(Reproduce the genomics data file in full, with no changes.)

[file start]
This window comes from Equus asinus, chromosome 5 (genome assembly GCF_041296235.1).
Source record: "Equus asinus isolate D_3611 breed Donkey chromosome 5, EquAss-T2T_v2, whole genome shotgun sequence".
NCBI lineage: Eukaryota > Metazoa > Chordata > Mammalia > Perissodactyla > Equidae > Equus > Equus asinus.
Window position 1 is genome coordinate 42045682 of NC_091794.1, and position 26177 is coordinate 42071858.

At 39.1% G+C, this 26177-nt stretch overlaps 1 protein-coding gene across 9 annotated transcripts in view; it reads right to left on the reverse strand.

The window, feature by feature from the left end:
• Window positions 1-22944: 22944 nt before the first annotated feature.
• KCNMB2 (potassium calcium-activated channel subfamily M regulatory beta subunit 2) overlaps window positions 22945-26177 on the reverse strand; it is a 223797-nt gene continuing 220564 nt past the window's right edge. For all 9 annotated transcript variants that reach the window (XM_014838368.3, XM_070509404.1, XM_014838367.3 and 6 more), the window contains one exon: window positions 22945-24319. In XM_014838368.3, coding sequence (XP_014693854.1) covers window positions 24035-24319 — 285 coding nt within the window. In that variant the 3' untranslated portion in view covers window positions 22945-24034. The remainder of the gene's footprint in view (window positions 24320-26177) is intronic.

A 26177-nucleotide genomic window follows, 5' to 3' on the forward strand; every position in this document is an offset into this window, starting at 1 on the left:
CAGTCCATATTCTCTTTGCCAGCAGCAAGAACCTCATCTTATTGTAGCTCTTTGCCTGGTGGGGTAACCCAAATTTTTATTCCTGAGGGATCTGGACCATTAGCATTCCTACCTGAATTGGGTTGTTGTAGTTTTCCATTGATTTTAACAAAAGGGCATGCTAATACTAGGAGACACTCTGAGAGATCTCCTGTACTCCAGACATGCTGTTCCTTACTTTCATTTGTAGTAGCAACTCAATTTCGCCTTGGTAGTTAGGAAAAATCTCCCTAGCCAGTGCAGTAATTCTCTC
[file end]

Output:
This window comes from Equus asinus, chromosome 5 (genome assembly GCF_041296235.1).
Source record: "Equus asinus isolate D_3611 breed Donkey chromosome 5, EquAss-T2T_v2, whole genome shotgun sequence".
NCBI lineage: Eukaryota > Metazoa > Chordata > Mammalia > Perissodactyla > Equidae > Equus > Equus asinus.
Window position 1 is genome coordinate 42045682 of NC_091794.1, and position 26177 is coordinate 42071858.

At 39.1% G+C, this 26177-nt stretch overlaps 1 protein-coding gene across 9 annotated transcripts in view; it reads right to left on the reverse strand.

The window, feature by feature from the left end:
• Window positions 1-22944: 22944 nt before the first annotated feature.
• KCNMB2 (potassium calcium-activated channel subfamily M regulatory beta subunit 2) overlaps window positions 22945-26177 on the reverse strand; it is a 223797-nt gene continuing 220564 nt past the window's right edge. For all 9 annotated transcript variants that reach the window (XM_014838368.3, XM_070509404.1, XM_014838367.3 and 6 more), the window contains one exon: window positions 22945-24319. In XM_014838368.3, coding sequence (XP_014693854.1) covers window positions 24035-24319 — 285 coding nt within the window. In that variant the 3' untranslated portion in view covers window positions 22945-24034. The remainder of the gene's footprint in view (window positions 24320-26177) is intronic.

A 26177-nucleotide genomic window follows, 5' to 3' on the forward strand; every position in this document is an offset into this window, starting at 1 on the left:
CAGTCCATATTCTCTTTGCCAGCAGCAAGAACCTCATCTTATTGTAGCTCTTTGCCTGGTGGGGTAACCCAAATTTTTATTCCTGAGGGATCTGGACCATTAGCATTCCTACCTGAATTGGGTTGTTGTAGTTTTCCATTGATTTTAACAAAAGGGCATGCTAATACTAGGAGACACTCTGAGAGATCTCCTGTACTCCAGACATGCTGTTCCTTACTTTCATTTGTAGTAGCAACTCAATTTCGCCTTGGTAGTTAGGAAAAATCTCCCTAGCCAGTGCAGTAATTCTCTC